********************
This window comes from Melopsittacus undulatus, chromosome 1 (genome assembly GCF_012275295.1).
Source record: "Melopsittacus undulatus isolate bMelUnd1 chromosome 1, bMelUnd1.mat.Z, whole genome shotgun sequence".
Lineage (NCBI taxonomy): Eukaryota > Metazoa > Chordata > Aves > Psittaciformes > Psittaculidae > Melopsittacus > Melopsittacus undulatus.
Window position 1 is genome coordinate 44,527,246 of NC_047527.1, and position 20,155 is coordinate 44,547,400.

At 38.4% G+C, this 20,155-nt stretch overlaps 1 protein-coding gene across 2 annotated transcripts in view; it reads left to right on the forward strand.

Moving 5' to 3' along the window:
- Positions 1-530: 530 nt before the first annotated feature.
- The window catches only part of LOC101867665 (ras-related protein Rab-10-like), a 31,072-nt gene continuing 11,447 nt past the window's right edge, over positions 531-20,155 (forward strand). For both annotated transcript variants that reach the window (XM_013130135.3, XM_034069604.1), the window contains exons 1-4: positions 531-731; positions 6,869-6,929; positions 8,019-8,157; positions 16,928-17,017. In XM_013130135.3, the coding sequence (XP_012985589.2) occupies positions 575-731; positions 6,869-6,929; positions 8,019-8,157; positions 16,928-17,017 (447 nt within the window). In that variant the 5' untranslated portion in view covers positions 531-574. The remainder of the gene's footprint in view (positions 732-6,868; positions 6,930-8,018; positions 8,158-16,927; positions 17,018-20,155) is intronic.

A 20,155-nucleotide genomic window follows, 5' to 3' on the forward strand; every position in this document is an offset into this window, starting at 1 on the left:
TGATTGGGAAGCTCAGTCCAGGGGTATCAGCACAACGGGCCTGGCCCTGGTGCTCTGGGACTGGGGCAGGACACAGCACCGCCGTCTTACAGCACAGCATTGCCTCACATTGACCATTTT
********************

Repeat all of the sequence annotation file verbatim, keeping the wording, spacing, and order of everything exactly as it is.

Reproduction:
This window comes from Melopsittacus undulatus, chromosome 1 (genome assembly GCF_012275295.1).
Source record: "Melopsittacus undulatus isolate bMelUnd1 chromosome 1, bMelUnd1.mat.Z, whole genome shotgun sequence".
Lineage (NCBI taxonomy): Eukaryota > Metazoa > Chordata > Aves > Psittaciformes > Psittaculidae > Melopsittacus > Melopsittacus undulatus.
Window position 1 is genome coordinate 44,527,246 of NC_047527.1, and position 20,155 is coordinate 44,547,400.

At 38.4% G+C, this 20,155-nt stretch overlaps 1 protein-coding gene across 2 annotated transcripts in view; it reads left to right on the forward strand.

Moving 5' to 3' along the window:
- Positions 1-530: 530 nt before the first annotated feature.
- The window catches only part of LOC101867665 (ras-related protein Rab-10-like), a 31,072-nt gene continuing 11,447 nt past the window's right edge, over positions 531-20,155 (forward strand). For both annotated transcript variants that reach the window (XM_013130135.3, XM_034069604.1), the window contains exons 1-4: positions 531-731; positions 6,869-6,929; positions 8,019-8,157; positions 16,928-17,017. In XM_013130135.3, the coding sequence (XP_012985589.2) occupies positions 575-731; positions 6,869-6,929; positions 8,019-8,157; positions 16,928-17,017 (447 nt within the window). In that variant the 5' untranslated portion in view covers positions 531-574. The remainder of the gene's footprint in view (positions 732-6,868; positions 6,930-8,018; positions 8,158-16,927; positions 17,018-20,155) is intronic.

A 20,155-nucleotide genomic window follows, 5' to 3' on the forward strand; every position in this document is an offset into this window, starting at 1 on the left:
TGATTGGGAAGCTCAGTCCAGGGGTATCAGCACAACGGGCCTGGCCCTGGTGCTCTGGGACTGGGGCAGGACACAGCACCGCCGTCTTACAGCACAGCATTGCCTCACATTGACCATTTT